Click Add Site to install the feature provided by OEPE from OEPE's update site. To do so, enter
http://www.oracle.com/technology/software/products/oepe/oepe_12g.html in the Location field of the Add Site dialog, and then click OK.
Expand the Ganymede Update Site node, and then expand the Database Development node. Select Data Tools Platform SQL Development Tools Data Functions, and then click Install.
Navigate to the table you want to edit in the DSE, then right-click the table, and select Data > Edit. This opens the table data in the editor.
Make changes to the table data by right-clicking on a table cell and using the popup menu. When you have finished editing, click Save to save the changes to the database.
You can load data from a text file into a table using the DSE.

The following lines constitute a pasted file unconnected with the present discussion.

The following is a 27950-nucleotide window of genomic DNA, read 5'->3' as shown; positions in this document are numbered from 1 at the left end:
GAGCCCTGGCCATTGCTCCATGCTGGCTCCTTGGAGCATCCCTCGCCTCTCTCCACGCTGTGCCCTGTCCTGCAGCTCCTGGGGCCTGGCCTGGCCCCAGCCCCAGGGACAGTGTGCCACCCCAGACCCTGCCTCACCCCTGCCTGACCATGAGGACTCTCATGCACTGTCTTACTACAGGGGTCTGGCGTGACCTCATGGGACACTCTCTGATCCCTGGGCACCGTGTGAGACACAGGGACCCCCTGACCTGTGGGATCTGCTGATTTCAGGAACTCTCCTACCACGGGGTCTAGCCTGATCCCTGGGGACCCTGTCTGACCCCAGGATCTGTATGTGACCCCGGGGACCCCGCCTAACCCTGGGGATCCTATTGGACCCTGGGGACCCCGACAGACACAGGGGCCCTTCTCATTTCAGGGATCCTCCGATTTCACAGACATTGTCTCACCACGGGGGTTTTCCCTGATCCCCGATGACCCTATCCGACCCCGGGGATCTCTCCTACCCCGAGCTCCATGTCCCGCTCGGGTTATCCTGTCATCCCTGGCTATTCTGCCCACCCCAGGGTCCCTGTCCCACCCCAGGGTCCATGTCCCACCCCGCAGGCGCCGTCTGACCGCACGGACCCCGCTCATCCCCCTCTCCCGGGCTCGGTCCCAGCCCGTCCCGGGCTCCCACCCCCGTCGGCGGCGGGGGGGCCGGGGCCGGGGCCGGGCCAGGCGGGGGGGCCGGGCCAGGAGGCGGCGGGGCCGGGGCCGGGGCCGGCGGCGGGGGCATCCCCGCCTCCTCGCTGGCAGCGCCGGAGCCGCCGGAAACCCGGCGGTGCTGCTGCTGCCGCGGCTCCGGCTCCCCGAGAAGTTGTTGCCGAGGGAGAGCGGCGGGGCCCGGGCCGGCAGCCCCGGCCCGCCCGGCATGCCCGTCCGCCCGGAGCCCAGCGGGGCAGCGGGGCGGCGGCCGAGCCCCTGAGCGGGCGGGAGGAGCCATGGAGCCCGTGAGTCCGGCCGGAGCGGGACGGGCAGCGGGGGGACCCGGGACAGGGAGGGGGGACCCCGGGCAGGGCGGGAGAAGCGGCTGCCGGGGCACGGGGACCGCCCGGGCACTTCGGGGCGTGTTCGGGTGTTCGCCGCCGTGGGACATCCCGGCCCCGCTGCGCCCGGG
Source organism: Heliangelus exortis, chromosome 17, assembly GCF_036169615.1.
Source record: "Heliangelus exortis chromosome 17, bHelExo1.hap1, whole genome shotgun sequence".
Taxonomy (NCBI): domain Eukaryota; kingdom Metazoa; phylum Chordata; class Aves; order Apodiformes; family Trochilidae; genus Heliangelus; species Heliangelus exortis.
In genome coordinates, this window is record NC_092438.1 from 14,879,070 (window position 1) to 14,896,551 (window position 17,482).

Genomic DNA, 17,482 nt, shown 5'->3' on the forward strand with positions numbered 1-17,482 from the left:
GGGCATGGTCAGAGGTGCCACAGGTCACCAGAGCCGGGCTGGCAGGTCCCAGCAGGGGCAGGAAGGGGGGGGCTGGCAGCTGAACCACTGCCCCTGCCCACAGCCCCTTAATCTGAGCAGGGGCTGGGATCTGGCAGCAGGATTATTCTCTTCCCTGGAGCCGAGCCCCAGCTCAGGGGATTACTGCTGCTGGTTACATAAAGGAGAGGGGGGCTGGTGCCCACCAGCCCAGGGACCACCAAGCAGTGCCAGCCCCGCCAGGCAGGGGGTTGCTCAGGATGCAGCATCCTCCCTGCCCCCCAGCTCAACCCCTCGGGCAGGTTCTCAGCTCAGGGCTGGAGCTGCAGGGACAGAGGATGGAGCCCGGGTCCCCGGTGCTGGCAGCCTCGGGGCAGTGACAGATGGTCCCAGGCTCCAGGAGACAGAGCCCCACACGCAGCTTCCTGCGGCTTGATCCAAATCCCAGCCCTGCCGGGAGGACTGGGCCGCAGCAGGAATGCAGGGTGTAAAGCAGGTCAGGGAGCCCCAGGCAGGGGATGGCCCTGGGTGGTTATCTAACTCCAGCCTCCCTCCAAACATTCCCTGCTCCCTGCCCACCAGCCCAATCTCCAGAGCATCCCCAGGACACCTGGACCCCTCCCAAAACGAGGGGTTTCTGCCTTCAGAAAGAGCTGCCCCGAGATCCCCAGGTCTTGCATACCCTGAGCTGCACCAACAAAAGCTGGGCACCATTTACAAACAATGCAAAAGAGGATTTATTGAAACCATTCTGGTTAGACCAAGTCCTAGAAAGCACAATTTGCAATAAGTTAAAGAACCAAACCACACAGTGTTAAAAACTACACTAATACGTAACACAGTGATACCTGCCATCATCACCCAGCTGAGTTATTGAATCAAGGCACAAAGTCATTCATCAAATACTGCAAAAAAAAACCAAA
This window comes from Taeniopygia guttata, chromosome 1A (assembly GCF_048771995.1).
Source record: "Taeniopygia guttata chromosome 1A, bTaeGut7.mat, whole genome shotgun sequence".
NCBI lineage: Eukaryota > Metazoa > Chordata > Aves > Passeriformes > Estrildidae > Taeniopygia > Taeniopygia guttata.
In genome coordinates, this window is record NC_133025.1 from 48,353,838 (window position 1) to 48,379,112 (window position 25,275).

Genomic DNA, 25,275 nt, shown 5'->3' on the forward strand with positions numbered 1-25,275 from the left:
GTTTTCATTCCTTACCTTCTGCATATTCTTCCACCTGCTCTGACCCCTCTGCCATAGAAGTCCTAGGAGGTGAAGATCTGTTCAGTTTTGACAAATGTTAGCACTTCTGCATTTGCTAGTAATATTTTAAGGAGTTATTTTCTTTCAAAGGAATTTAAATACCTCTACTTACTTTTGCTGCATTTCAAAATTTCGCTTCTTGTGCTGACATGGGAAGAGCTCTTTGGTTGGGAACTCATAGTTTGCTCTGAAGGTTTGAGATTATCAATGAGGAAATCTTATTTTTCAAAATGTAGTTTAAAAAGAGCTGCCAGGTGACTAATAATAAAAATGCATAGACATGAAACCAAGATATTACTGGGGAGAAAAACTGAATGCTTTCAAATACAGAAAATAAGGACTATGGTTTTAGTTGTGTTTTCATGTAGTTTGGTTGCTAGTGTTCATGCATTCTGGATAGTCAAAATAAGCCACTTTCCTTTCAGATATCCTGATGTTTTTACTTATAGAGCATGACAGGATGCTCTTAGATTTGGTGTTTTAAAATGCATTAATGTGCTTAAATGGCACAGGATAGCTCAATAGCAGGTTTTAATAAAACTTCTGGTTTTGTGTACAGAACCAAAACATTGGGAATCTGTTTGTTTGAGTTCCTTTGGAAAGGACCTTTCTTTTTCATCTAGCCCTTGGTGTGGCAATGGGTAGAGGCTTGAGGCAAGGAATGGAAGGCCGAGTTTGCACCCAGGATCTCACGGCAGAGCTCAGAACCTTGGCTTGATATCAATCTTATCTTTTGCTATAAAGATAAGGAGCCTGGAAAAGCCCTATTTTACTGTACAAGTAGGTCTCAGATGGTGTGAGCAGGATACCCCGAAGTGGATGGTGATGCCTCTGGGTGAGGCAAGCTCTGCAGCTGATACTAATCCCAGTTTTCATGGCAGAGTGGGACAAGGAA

In the DSE, navigate to the table into which you want to load data. Right-click the table, and select Data > Load from the drop-down menu This opens the Load Data dialog.
Complete fields on the dialog, and then click Finish. Validation is performed before the data is loaded.
To extract data from a table to a text file using the DSE.
In the DSE, navigate to the table from which you want to extract data. Right-click the table and select Data > Extract from the drop-down menu. This opens the Extract Data dialog, as Figure 11 shows. Complete fields on the dialog, and then click Finish.
Complete fields on the dialog, and then click Finish.
You can use the Generate DDL option on most database objects to create or drop the object.
If necessary, create a project in order to save the generated DDL Script.
In the DSE, navigate to the object you want to create or drop, right-click the object, and select Generate DDL from the drop-down menu to create a DDL script.
The DDL is generated.
SQL Tools enable you to edit and run stored procedures and functions, as well as execute the so-called explain plans in either graphic or text mode.
The SQL Editor enables standard text-based editing of SQL statements, provides syntax color, and multiple statement support.